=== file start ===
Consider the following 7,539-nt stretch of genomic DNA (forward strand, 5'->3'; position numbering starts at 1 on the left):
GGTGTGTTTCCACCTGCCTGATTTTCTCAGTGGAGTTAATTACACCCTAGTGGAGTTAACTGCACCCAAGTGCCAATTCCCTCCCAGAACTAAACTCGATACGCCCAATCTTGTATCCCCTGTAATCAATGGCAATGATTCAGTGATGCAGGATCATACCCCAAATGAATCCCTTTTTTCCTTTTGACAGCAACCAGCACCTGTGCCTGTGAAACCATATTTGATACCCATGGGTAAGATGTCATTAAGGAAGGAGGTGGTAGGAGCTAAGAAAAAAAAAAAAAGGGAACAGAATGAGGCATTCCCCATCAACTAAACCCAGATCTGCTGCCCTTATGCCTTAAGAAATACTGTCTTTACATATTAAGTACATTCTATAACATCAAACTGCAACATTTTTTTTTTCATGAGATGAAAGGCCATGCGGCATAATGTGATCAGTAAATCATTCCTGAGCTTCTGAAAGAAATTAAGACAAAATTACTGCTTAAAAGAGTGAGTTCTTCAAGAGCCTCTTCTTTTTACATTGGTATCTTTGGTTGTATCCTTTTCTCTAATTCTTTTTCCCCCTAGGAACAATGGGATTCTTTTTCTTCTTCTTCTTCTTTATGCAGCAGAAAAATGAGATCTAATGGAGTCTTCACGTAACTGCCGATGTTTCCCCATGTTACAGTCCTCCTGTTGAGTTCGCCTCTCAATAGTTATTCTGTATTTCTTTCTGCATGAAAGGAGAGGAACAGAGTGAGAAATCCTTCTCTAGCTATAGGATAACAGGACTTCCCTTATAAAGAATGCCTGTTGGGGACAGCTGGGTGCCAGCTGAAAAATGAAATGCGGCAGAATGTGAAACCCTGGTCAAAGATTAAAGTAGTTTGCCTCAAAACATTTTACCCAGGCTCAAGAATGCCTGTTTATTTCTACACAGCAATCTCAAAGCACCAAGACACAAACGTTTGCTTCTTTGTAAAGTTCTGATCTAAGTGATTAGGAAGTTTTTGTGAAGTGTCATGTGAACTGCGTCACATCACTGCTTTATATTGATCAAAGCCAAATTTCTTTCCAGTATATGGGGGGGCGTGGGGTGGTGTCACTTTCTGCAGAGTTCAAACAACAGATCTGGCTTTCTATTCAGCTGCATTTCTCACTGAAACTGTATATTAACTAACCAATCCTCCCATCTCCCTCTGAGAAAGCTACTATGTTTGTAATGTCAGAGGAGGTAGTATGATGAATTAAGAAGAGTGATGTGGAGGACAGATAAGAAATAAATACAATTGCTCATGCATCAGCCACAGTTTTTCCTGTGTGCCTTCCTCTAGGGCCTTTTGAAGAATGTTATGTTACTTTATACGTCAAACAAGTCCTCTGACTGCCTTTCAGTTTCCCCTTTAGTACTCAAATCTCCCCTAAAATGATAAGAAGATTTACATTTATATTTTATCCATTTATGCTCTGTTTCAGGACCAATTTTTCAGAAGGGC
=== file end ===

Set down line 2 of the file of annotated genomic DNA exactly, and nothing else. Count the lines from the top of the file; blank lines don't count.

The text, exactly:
GGTGTGTTTCCACCTGCCTGATTTTCTCAGTGGAGTTAATTACACCCTAGTGGAGTTAACTGCACCCAAGTGCCAATTCCCTCCCAGAACTAAACTCGATACGCCCAATCTTGTATCCCCTGTAATCAATGGCAATGATTCAGTGATGCAGGATCATACCCCAAATGAATCCCTTTTTTCCTTTTGACAGCAACCAGCACCTGTGCCTGTGAAACCATATTTGATACCCATGGGTAAGATGTCATTAAGGAAGGAGGTGGTAGGAGCTAAGAAAAAAAAAAAAAGGGAACAGAATGAGGCATTCCCCATCAACTAAACCCAGATCTGCTGCCCTTATGCCTTAAGAAATACTGTCTTTACATATTAAGTACATTCTATAACATCAAACTGCAACATTTTTTTTTTCATGAGATGAAAGGCCATGCGGCATAATGTGATCAGTAAATCATTCCTGAGCTTCTGAAAGAAATTAAGACAAAATTACTGCTTAAAAGAGTGAGTTCTTCAAGAGCCTCTTCTTTTTACATTGGTATCTTTGGTTGTATCCTTTTCTCTAATTCTTTTTCCCCCTAGGAACAATGGGATTCTTTTTCTTCTTCTTCTTCTTTATGCAGCAGAAAAATGAGATCTAATGGAGTCTTCACGTAACTGCCGATGTTTCCCCATGTTACAGTCCTCCTGTTGAGTTCGCCTCTCAATAGTTATTCTGTATTTCTTTCTGCATGAAAGGAGAGGAACAGAGTGAGAAATCCTTCTCTAGCTATAGGATAACAGGACTTCCCTTATAAAGAATGCCTGTTGGGGACAGCTGGGTGCCAGCTGAAAAATGAAATGCGGCAGAATGTGAAACCCTGGTCAAAGATTAAAGTAGTTTGCCTCAAAACATTTTACCCAGGCTCAAGAATGCCTGTTTATTTCTACACAGCAATCTCAAAGCACCAAGACACAAACGTTTGCTTCTTTGTAAAGTTCTGATCTAAGTGATTAGGAAGTTTTTGTGAAGTGTCATGTGAACTGCGTCACATCACTGCTTTATATTGATCAAAGCCAAATTTCTTTCCAGTATATGGGGGGGCGTGGGGTGGTGTCACTTTCTGCAGAGTTCAAACAACAGATCTGGCTTTCTATTCAGCTGCATTTCTCACTGAAACTGTATATTAACTAACCAATCCTCCCATCTCCCTCTGAGAAAGCTACTATGTTTGTAATGTCAGAGGAGGTAGTATGATGAATTAAGAAGAGTGATGTGGAGGACAGATAAGAAATAAATACAATTGCTCATGCATCAGCCACAGTTTTTCCTGTGTGCCTTCCTCTAGGGCCTTTTGAAGAATGTTATGTTACTTTATACGTCAAACAAGTCCTCTGACTGCCTTTCAGTTTCCCCTTTAGTACTCAAATCTCCCCTAAAATGATAAGAAGATTTACATTTATATTTTATCCATTTATGCTCTGTTTCAGGACCAATTTTTCAGAAGGGC